7 minute read

Beefmaster in the feedyard


from Beefmaster Breeders United

“At one time, Beefmasters were the animal that if you put them on live, you were going to take a $1.00 to $2.00 hit…Now they’re showing premiums as high as $100 per head or better,” said Mark Sebranek, chief operations officer for Nextgen Cattle Feeding’s Riverbend Feedyard. From docility to dry-matter conversion and dressing percent, Sebranek says Beefmaster x Angus cattle are “the quality breed in the feedyard.”

“For the longest time, I thought there wasn’t anything better than an Angus x Charolais cross in the industry,” Sebranek said. “I thought the ‘smokey’ was the best animal out there. But over the last few years working with the Beefmasters, I have a hard time not picking the Angus x Beefmaster as the quality breed in the feedyard.” Sebranek said genetic traits are easily passed on when breeding to Beefmaster. He explained when crossing with Angus cattle, “the IMF seems to really influence them coming off the Angus side into the Beefmasters.” “From there the Beefmasters bring the Angus genetics a whole bunch of quality in other places like the dressing percent, performance, as well as the size and scale of the animal,” Sebranek said. “It all goes back to the hardiness of the animal, their heterosis. Due to that heterosis they’re not as much maintenance. Whether we’re down in the south or further north like here in Kansas, they acclimate just fine to the weather. Ultimately, without issues caused by linebreeding like we may see in some other breeds, on average Beefmasters are just stronger, stouter and healthier.”

Lawrence Makuakane of Ella Mae Farms is a Beefmaster breeder in Kentucky who runs calves through Riverbend Feedyard. Makuakane began introducing Beefmaster genetics into his commercial herd in 2016. He now runs a cooperative of local commercial producers. Within a 20-month timeframe, the co-op will have run six pot loads of cattle through Riverbend Feedyard. At Riverbend Feedyard, very few health issues are seen in the Beefmaster and Beefmaster-crossbred cattle with only an occasional respiratory issue. Sebranek says these occasional issues are uncommon and much more infrequent than those in standard English breeds.

“One of the biggest reasons I initially transitioned my herd from just running all black cattle was the Beefmaster’s resistance to disease,” Makuakane said. “They’re less susceptible to disease, to bugs and to the climate. All those things really play out in the feedyard. Those are variables you have to consider passing on in your herd as intrinsic value, especially for retained owners.” In addition to being known for their health and heartiness, Beefmasters have earned a reputation in feedyards for their disposition. Makuakane said “Beefmasters are more docile, and that docility translates into more profitability.” If a calf can get up to the bunk and eat, then go lay down and not burn off all that weight, he’s doing his job,” Makuakane said. “The Beefmaster influence does that for us.” Sebranek echoed Makuakane explaining just how much of a difference disposition can make on gains and therefore profitability in the feedyard. “Disposition is huge in the feedyard, because we really have to watch the high-headed cattle,” Sebranek said. “I mean we’ll see them come off the trucks and a lot of cattle will have their heads up in the air and you’ve got to be prepared because they’re going to eat you. Usually with a higher-headed animal that animal is not eating like he’s supposed to because he’s always running to the back of the pen if someone goes by or is washing tanks etc. Then he’s running back up to the front. If he’s running, he’s wasting energy and taking weight off. When animals are that highheaded, they’re really only comfortable when we’re shut down at night and no one is around. We don’t see that in the Beefmasters. These cattle are easy to move, easy to work, they’re just easy. You may see the occasional high-headed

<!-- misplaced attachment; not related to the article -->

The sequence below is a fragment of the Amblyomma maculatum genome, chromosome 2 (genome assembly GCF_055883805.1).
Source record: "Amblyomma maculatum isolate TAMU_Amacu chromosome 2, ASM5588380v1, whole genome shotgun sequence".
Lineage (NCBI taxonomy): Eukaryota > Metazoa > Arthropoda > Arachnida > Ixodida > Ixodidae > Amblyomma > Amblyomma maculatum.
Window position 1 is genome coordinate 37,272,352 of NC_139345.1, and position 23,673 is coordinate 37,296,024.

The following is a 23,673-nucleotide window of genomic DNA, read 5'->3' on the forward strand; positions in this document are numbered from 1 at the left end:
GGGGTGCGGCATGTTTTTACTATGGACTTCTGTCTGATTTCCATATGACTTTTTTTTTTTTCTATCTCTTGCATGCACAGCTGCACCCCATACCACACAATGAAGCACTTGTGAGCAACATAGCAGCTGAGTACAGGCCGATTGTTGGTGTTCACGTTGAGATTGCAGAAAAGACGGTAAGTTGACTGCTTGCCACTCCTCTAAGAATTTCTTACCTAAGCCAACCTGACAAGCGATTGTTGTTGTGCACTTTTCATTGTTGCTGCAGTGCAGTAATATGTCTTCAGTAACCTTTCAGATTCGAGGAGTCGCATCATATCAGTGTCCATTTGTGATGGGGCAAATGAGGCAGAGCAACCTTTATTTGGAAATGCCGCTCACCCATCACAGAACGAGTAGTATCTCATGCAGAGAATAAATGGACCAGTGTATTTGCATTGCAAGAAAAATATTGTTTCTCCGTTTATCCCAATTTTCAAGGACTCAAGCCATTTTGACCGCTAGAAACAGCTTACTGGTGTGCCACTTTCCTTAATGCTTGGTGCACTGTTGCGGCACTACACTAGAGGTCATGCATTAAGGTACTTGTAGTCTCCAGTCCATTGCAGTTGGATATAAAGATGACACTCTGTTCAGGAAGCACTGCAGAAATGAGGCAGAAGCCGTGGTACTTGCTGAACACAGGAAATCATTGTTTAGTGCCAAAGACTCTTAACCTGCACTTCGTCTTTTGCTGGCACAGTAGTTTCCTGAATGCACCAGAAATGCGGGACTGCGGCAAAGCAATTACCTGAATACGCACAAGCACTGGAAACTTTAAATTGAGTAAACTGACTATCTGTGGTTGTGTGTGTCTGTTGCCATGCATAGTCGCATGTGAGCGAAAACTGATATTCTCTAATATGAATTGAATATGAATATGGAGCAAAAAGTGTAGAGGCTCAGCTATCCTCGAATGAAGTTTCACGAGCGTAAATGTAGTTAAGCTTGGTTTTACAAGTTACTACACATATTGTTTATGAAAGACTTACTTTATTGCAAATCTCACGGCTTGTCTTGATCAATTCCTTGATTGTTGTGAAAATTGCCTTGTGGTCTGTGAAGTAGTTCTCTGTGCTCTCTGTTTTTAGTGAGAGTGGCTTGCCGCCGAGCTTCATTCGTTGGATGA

individual, but we have less problems with bad attitudes in Beefmasters.” Beyond their heartiness and docility, Beefmasters are also known for their gains, conversions, quality grades and dressing percent. Feedyard managers and producers alike are taking note and looking to increase the profitability of their operations by utilizing Beefmaster genetics. “Beefmasters are really strong on dry matter conversions. We’ve seen good performance on Beefmaster cattle as well as gains and conversions,” Sebranek said. “They’re looking awfully good on the quality grade side and hanging them up too.” Sebranek attributes the improved quality grade to more and more Beefmaster breeders retaining ownership through the feedyard and consistently making more informed breeding decisions. “With more Beefmaster breeders retaining ownership and feeding them, breeders are paying more attention to performance and selecting bulls that will better their animals’ performance in the feedyard,” Sebranek said. “Because of that, we’re seeing the breed improve. Plus, the bos indicus side of Beefmasters really helps with the dressing percent which makes a big difference. You know with every one percent increase over the plant average for dressing percent is $1.20 per pound back on the live price. That’s huge when you start hanging cattle up! “When we hang them up on the grid, and the plan average is 63.5 and a lot of these Beefmaster/Beefmastercrossbreds are doing 65… They’re 1.5 percent over the plan average. On that side of it they’re getting about $1.60 to $1.70 per pound or $15 to $18 over the market just for that. On a 1350 lb. animal, that’s $23 per head roughly. That’s what you’ll get on dressing percent alone. Not counting on grade or anything. On dressing percent alone, you’re adding $23 per head in value.” Makuakane is seeing these results in his herd and other local producers’ herds who have started using Beefmaster bulls. The producers in Makuakane’s co-op utilize the data collected by Riverbend Feedyard to run cross comparisons between their purebred Beefmasters, crossbred Beefmasters, as well as the operations running entirely black-hided cattle. “Riverbend Feedyard collects data and provides feedback to us,” Makuakane said. “One of the big things for us, that we notice is straight off the top, was a consistency in your yield grade. We noticed that Beefmaster-sired calves consistently, yield grade higher than other breeds and even other crossbreds. After comparing and contrasting that data, the general consensus within our co-op was that everyone needed to add some Beefmaster genetics into their herd so they can gain the advantages of heterosis and improve their yield grades.” Makuakane said you don’t have to give up black-hide premiums when using Beefmasters. Especially on Angusbased cows, you maintain a high-rate of black-hided calves which can easily reach CAB premiums as high as $40 per head. “You can still achieve those CAB premiums by using Beefmasters on black breeds because the majority of them are homozygous black,” Makuakane said. “But really where we see the greatest margin of improvements in just the raw data, is when we look at the yield grades of Beefmastersired calves, specifically that are crossbred. With this next load the co-op is sending to Riverbend Feedyard we artificially inseminated heavy to Beefmaster bulls. The benefit of artificially inseminating using Beefmaster genetics is two-fold for my co-op members. One, they didn’t have to go out and buy a Beefmaster bull and two, they will be seeing the translation of profitability in their herds due to the benefits of Beefmaster genetics. “Previously, most of my guys were getting yield grade three to four,” Makuakane said. “One of my guys got some yield grade fives and that meant $900. So, he was looking at a $17 loss on that calf. Another one of my guys used Beefmasters on 50 percent of his herd last year and on 100 percent of his herd this year. He hit yield grade two on 100 percent of his Beefmaster-sired calves. “Yield grade pays. Yield grade can actually out pay prime, because prime animals are lighter, but if you can get choice yield grade two, all day long, you’re talking about another $50 to $70 extra profit. Basically, you can out bid prime just by more yield. At the end of the day, pounds on the ground and pounds on the hook, that’s what we get paid for, that’s where the money is at.” Makuakane said his biggest complaint with Beefmasters is when it comes to buying calves back. Once producers see what these calves can do, they don’t want to sell them back. “The hardest thing is when you say to your customers, ‘I’m interested in buying your calves back,’ but when it comes down to it and they see the calf crop they get and those Beefmaster-crossed calves are 50 to 70 pounds heavier at weaning…They say ‘well we’ll just see what we get in the market,’” Makuakane said. “If you tailor your animals right, with just that touch of ear, it’s wide open. I mean your buyers in the feedlot or backgrounders putting those loads together they recognize these animals and it gets crazy. It turns into a price-chasing escapade and I don’t get a chance to buy calves back. They’re just that good.”